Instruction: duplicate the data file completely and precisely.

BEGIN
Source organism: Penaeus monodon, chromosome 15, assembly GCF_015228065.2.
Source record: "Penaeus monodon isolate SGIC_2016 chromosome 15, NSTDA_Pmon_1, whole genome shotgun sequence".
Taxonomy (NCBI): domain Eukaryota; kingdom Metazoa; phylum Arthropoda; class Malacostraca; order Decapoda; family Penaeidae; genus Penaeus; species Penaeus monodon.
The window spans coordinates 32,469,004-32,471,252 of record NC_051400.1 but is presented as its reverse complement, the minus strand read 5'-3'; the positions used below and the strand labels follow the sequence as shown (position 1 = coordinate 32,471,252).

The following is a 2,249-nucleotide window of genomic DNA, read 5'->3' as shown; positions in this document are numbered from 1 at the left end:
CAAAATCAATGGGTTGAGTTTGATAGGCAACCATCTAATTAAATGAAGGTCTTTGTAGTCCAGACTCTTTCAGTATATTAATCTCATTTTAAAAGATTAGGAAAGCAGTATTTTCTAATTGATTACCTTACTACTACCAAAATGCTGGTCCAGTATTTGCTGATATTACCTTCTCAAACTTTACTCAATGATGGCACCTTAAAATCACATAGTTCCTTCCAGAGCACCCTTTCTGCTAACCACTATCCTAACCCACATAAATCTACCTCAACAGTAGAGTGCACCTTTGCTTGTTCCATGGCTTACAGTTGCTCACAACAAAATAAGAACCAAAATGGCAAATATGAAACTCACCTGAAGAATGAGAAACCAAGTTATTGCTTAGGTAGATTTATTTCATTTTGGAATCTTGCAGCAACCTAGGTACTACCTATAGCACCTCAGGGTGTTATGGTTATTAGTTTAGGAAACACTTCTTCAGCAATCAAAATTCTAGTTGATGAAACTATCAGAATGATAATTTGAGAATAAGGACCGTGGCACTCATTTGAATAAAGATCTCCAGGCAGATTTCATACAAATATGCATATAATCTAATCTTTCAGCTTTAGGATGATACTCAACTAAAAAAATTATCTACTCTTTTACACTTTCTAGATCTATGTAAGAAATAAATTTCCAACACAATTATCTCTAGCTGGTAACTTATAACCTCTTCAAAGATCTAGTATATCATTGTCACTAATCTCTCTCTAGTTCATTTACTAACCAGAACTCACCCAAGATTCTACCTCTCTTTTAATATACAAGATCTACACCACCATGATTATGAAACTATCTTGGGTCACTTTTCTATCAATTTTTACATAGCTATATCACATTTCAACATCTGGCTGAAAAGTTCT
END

Source organism: Penaeus monodon, chromosome 15, assembly GCF_015228065.2.
Source record: "Penaeus monodon isolate SGIC_2016 chromosome 15, NSTDA_Pmon_1, whole genome shotgun sequence".
Taxonomy (NCBI): domain Eukaryota; kingdom Metazoa; phylum Arthropoda; class Malacostraca; order Decapoda; family Penaeidae; genus Penaeus; species Penaeus monodon.
The window spans coordinates 32,469,004-32,471,252 of record NC_051400.1 but is presented as its reverse complement, the minus strand read 5'-3'; the positions used below and the strand labels follow the sequence as shown (position 1 = coordinate 32,471,252).

The following is a 2,249-nucleotide window of genomic DNA, read 5'->3' as shown; positions in this document are numbered from 1 at the left end:
CAAAATCAATGGGTTGAGTTTGATAGGCAACCATCTAATTAAATGAAGGTCTTTGTAGTCCAGACTCTTTCAGTATATTAATCTCATTTTAAAAGATTAGGAAAGCAGTATTTTCTAATTGATTACCTTACTACTACCAAAATGCTGGTCCAGTATTTGCTGATATTACCTTCTCAAACTTTACTCAATGATGGCACCTTAAAATCACATAGTTCCTTCCAGAGCACCCTTTCTGCTAACCACTATCCTAACCCACATAAATCTACCTCAACAGTAGAGTGCACCTTTGCTTGTTCCATGGCTTACAGTTGCTCACAACAAAATAAGAACCAAAATGGCAAATATGAAACTCACCTGAAGAATGAGAAACCAAGTTATTGCTTAGGTAGATTTATTTCATTTTGGAATCTTGCAGCAACCTAGGTACTACCTATAGCACCTCAGGGTGTTATGGTTATTAGTTTAGGAAACACTTCTTCAGCAATCAAAATTCTAGTTGATGAAACTATCAGAATGATAATTTGAGAATAAGGACCGTGGCACTCATTTGAATAAAGATCTCCAGGCAGATTTCATACAAATATGCATATAATCTAATCTTTCAGCTTTAGGATGATACTCAACTAAAAAAATTATCTACTCTTTTACACTTTCTAGATCTATGTAAGAAATAAATTTCCAACACAATTATCTCTAGCTGGTAACTTATAACCTCTTCAAAGATCTAGTATATCATTGTCACTAATCTCTCTCTAGTTCATTTACTAACCAGAACTCACCCAAGATTCTACCTCTCTTTTAATATACAAGATCTACACCACCATGATTATGAAACTATCTTGGGTCACTTTTCTATCAATTTTTACATAGCTATATCACATTTCAACATCTGGCTGAAAAGTTCT